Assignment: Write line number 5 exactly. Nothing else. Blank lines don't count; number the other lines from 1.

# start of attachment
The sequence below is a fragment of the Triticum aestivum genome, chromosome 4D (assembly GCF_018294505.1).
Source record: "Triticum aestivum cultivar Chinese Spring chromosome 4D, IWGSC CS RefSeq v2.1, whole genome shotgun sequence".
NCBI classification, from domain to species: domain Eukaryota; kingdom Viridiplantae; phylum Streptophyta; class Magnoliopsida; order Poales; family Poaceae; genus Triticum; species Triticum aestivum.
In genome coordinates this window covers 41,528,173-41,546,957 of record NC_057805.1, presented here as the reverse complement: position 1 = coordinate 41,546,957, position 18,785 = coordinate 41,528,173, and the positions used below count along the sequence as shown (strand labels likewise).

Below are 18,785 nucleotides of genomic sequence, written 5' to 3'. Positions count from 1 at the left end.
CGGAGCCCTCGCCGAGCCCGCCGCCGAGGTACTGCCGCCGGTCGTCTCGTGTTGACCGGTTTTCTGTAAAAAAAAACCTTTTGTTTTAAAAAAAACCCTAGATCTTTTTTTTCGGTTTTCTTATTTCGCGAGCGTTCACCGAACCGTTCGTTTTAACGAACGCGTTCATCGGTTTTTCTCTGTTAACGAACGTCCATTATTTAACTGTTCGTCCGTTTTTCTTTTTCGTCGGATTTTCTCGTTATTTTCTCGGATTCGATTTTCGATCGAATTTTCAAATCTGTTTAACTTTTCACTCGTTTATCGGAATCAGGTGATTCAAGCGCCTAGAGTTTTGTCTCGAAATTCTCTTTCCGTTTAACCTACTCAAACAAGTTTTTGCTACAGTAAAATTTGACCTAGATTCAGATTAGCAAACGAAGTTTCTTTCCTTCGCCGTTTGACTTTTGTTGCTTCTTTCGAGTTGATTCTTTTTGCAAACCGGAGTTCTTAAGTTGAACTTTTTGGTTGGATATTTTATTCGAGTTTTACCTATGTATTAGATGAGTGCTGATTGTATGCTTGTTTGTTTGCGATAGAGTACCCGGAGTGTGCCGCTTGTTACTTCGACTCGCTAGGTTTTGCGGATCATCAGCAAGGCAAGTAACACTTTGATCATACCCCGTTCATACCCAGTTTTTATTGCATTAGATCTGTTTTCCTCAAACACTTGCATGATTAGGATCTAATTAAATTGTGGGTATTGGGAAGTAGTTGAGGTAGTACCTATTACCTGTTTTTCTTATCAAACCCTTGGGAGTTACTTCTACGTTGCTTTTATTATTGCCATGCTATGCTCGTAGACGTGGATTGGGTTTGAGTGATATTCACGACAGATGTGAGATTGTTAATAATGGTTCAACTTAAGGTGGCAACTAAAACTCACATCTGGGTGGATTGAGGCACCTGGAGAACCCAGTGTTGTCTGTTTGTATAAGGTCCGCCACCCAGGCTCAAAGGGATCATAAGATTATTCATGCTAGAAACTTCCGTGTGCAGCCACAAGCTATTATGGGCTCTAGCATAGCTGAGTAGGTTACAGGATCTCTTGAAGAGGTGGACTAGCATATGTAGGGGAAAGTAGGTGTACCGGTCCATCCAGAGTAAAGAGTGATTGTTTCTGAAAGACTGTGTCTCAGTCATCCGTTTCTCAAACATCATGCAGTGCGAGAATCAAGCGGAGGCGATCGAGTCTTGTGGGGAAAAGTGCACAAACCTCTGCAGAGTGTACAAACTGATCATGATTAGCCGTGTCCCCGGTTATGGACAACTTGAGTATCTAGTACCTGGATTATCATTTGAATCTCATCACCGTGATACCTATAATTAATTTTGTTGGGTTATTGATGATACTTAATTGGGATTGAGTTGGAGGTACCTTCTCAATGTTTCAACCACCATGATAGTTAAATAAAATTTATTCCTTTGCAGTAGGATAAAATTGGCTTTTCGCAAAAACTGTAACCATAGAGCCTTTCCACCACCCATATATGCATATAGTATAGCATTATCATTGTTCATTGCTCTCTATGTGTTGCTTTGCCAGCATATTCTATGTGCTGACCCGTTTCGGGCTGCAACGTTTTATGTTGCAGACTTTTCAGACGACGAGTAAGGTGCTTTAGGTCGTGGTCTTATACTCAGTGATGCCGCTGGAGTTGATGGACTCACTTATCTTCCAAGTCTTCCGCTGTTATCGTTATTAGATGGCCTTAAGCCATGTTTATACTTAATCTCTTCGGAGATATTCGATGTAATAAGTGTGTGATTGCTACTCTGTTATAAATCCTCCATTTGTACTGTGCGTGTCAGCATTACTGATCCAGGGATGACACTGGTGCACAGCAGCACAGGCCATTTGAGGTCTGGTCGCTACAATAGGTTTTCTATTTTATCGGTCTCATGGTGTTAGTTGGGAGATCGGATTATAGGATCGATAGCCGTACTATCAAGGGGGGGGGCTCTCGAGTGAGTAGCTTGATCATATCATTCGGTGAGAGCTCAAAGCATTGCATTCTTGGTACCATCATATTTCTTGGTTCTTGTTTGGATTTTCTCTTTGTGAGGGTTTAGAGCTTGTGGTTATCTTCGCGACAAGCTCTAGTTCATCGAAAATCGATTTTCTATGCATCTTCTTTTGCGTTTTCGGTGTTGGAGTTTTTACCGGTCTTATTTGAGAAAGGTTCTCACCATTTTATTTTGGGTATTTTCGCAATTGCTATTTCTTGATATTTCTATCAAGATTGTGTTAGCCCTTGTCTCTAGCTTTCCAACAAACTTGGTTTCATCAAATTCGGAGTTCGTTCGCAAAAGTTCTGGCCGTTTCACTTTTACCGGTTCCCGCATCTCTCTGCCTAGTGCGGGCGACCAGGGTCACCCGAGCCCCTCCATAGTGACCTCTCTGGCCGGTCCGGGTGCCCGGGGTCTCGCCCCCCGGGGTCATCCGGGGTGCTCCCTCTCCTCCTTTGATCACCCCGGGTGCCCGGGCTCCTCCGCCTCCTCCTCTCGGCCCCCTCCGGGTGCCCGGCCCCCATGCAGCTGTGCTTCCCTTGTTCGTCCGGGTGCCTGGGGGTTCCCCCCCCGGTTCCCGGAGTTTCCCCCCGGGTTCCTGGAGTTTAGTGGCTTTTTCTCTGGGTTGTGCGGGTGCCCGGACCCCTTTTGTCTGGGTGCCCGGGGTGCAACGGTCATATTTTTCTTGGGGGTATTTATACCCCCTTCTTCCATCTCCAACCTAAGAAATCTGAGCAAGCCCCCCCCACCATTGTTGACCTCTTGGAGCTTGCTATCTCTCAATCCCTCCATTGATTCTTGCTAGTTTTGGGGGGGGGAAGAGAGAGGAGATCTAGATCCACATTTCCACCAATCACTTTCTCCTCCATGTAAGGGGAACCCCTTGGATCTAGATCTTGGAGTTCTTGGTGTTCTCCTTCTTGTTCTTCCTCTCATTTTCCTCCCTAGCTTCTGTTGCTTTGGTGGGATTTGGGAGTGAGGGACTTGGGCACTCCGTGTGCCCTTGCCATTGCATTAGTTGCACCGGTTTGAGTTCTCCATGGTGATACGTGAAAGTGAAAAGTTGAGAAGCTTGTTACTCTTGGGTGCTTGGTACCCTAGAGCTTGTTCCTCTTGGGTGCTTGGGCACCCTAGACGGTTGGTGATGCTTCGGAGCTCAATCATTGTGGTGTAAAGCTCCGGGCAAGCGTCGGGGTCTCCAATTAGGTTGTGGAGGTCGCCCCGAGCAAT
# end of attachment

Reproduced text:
Below are 18,785 nucleotides of genomic sequence, written 5' to 3'. Positions count from 1 at the left end.